A major new campaign – #VATsEnough – is calling on the chancellor Rishi Sunak to make the 12.5% VAT rate permanent for hospitality and tourism to enable sector businesses to rebuild their balance sheets, avoid price increases and accelerate the UK's economic recovery.
The VAT rate for hospitality and tourism businesses rose to 12.5% on 1 October after the Treasury reduced it to 5% last year to support the sector through the pandemic. Under current plans VAT will return to its pre-pandemic level of 20% come April 2022, just as next year's peak season begins.
Trade association UKHospitality is urging customers, suppliers, hospitality venues and employees to lobby their MPs on the need to lock in the 12.5% VAT rate for pubs, bars, restaurants, hotels and other sector businesses.
YouGov polling for UKHospitality found that 57% who had a view believed that the hospitality sector VAT rate should not return to 20% next year and 70% thought the government had a responsibility to support the sector's recovery.
An increase in the rate of VAT levels will inevitably lead to price increases and 49% of the adult population said they would eat out less frequently if prices rose.
Kate Nicholls, chief executive of UKHospitality, said: "Our businesses bring light, life and heart to communities across the country, but are battling huge challenges in terms of labour shortages and the food supply chain after 18 months of desperate struggle due to the pandemic.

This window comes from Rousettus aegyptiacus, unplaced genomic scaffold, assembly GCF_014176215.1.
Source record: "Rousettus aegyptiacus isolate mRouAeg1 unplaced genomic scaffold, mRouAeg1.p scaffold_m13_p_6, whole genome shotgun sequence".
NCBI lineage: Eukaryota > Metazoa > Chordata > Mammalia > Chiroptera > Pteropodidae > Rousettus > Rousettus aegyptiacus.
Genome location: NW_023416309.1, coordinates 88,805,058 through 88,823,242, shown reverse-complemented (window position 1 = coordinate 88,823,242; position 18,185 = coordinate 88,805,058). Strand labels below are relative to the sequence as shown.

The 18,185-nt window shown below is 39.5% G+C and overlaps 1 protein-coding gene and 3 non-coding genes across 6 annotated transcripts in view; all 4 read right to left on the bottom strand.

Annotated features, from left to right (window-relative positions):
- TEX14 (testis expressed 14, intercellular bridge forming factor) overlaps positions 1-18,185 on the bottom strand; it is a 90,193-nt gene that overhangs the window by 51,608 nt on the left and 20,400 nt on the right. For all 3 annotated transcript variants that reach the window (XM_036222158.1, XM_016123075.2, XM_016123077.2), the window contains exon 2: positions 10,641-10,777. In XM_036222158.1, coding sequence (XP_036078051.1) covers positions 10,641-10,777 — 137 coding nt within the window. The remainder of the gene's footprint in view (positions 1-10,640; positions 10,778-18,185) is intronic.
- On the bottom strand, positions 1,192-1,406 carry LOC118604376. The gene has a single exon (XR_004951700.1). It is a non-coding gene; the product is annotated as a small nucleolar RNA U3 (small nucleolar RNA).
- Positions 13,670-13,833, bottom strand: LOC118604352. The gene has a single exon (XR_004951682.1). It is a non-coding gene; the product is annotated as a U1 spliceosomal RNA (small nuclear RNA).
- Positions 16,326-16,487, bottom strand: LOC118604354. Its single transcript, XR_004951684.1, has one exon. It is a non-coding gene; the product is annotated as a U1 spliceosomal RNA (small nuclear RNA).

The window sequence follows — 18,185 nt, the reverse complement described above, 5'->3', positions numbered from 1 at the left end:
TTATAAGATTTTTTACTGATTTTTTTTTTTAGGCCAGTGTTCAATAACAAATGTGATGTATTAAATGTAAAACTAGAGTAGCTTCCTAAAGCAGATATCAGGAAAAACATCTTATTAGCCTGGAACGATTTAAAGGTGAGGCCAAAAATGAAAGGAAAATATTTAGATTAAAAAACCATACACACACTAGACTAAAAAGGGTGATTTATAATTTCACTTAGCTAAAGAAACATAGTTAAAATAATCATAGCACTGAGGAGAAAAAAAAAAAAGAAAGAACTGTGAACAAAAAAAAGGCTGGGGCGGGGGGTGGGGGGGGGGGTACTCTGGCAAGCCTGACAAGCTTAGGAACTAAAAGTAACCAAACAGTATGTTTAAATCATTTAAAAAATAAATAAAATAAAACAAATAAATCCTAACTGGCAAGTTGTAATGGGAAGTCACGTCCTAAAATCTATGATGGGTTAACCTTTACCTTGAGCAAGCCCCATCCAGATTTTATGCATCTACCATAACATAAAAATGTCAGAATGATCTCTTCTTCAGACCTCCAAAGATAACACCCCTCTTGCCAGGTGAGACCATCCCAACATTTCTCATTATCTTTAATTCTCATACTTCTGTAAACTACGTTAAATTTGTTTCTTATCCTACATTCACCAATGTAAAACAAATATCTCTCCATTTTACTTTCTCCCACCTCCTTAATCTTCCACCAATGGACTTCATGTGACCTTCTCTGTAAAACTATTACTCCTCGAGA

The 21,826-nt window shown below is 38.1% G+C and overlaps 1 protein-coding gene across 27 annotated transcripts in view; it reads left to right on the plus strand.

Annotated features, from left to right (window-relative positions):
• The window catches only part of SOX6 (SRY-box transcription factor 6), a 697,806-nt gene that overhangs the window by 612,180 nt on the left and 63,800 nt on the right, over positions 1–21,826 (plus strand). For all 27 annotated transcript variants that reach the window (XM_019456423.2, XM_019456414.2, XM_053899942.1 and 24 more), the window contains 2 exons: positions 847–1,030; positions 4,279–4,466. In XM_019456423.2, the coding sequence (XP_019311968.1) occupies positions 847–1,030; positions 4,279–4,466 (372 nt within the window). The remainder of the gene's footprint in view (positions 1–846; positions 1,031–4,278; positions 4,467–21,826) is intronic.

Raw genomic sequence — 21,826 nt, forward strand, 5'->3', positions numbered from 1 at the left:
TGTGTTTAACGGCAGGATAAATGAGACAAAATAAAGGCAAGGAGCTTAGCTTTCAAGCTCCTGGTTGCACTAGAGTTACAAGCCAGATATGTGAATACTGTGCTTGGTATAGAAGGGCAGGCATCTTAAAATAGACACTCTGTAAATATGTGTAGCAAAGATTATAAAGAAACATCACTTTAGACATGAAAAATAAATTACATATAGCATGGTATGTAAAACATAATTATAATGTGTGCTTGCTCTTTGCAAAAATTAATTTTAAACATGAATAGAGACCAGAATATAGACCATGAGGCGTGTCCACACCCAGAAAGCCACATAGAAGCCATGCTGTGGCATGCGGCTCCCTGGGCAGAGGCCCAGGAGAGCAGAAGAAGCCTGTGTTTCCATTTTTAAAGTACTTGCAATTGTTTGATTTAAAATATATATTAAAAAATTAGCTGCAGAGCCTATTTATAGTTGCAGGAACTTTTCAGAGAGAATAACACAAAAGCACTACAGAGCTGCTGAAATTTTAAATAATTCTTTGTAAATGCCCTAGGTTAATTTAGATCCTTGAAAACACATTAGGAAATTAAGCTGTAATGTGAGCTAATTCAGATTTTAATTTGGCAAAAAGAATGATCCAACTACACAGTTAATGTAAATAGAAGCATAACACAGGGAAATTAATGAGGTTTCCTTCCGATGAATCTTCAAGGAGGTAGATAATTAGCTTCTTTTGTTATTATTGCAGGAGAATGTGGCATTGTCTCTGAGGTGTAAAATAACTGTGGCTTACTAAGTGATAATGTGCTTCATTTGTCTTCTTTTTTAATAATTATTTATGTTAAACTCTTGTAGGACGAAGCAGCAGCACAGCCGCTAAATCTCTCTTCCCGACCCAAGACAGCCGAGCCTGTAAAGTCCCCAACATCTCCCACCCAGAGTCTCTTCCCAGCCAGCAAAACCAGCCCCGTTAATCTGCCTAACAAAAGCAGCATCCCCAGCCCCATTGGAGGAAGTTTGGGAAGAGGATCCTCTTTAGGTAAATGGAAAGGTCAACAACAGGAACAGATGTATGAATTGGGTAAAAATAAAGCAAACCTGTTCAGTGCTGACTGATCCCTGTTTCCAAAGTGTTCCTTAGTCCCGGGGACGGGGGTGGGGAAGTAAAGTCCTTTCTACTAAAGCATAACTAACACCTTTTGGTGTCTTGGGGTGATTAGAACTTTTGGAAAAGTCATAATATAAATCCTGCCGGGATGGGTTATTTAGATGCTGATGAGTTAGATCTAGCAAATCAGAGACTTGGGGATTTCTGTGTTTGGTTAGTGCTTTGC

"By introducing a permanent 12.5% rate of VAT in his autumn Budget, the chancellor can help us bounce back strongly, keep prices affordable for customers and level up UK jobs. Lower VAT will foster investment in businesses and high streets, accelerating our recovery from the pandemic. Let's lock in VAT at 12.5% permanently."
Nick Mackenzie, chief executive of pub company Greene King, added: "The VAT reduction has helped the hospitality sector stay afloat during the last 18 months, but we are facing continued long-term challenges. At Greene King, we have around 2,800 pubs in communities of all sizes and types, and making 12.5% VAT permanent will allow us to plan, invest, as well as create jobs across the country and support the government's levelling up agenda."
During the pandemic, hospitality and tourism saw spend down £100b and 12,000 licensed venues permanently closed.